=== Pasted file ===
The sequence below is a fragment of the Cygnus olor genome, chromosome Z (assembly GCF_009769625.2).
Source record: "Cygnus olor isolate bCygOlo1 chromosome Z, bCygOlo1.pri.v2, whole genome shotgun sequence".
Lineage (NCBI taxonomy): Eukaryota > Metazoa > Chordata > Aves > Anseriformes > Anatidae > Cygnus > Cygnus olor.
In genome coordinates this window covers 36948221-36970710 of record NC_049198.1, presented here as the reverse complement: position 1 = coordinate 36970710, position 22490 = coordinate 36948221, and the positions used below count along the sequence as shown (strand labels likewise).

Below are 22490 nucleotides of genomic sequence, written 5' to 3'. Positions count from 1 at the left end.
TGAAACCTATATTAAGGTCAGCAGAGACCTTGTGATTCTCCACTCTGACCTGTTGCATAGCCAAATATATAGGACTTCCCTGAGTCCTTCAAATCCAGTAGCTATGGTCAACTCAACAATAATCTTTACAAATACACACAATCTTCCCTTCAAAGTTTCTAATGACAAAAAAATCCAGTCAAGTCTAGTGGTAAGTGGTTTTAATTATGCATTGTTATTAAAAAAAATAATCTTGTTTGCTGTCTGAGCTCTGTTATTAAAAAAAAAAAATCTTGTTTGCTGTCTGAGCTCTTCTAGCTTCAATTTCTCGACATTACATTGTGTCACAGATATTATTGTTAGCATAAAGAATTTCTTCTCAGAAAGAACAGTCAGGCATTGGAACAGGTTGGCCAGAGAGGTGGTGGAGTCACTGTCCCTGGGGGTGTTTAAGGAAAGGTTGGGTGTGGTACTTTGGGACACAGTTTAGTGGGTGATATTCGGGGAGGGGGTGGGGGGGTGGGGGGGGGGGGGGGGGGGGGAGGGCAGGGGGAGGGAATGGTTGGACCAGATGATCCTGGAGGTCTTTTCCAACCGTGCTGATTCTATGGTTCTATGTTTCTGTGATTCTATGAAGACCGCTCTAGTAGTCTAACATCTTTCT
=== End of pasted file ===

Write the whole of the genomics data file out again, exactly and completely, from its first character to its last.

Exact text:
The sequence below is a fragment of the Cygnus olor genome, chromosome Z (assembly GCF_009769625.2).
Source record: "Cygnus olor isolate bCygOlo1 chromosome Z, bCygOlo1.pri.v2, whole genome shotgun sequence".
Lineage (NCBI taxonomy): Eukaryota > Metazoa > Chordata > Aves > Anseriformes > Anatidae > Cygnus > Cygnus olor.
In genome coordinates this window covers 36948221-36970710 of record NC_049198.1, presented here as the reverse complement: position 1 = coordinate 36970710, position 22490 = coordinate 36948221, and the positions used below count along the sequence as shown (strand labels likewise).

Below are 22490 nucleotides of genomic sequence, written 5' to 3'. Positions count from 1 at the left end.
TGAAACCTATATTAAGGTCAGCAGAGACCTTGTGATTCTCCACTCTGACCTGTTGCATAGCCAAATATATAGGACTTCCCTGAGTCCTTCAAATCCAGTAGCTATGGTCAACTCAACAATAATCTTTACAAATACACACAATCTTCCCTTCAAAGTTTCTAATGACAAAAAAATCCAGTCAAGTCTAGTGGTAAGTGGTTTTAATTATGCATTGTTATTAAAAAAAATAATCTTGTTTGCTGTCTGAGCTCTGTTATTAAAAAAAAAAAATCTTGTTTGCTGTCTGAGCTCTTCTAGCTTCAATTTCTCGACATTACATTGTGTCACAGATATTATTGTTAGCATAAAGAATTTCTTCTCAGAAAGAACAGTCAGGCATTGGAACAGGTTGGCCAGAGAGGTGGTGGAGTCACTGTCCCTGGGGGTGTTTAAGGAAAGGTTGGGTGTGGTACTTTGGGACACAGTTTAGTGGGTGATATTCGGGGAGGGGGTGGGGGGGTGGGGGGGGGGGGGGGGGGGGGAGGGCAGGGGGAGGGAATGGTTGGACCAGATGATCCTGGAGGTCTTTTCCAACCGTGCTGATTCTATGGTTCTATGTTTCTGTGATTCTATGAAGACCGCTCTAGTAGTCTAACATCTTTCT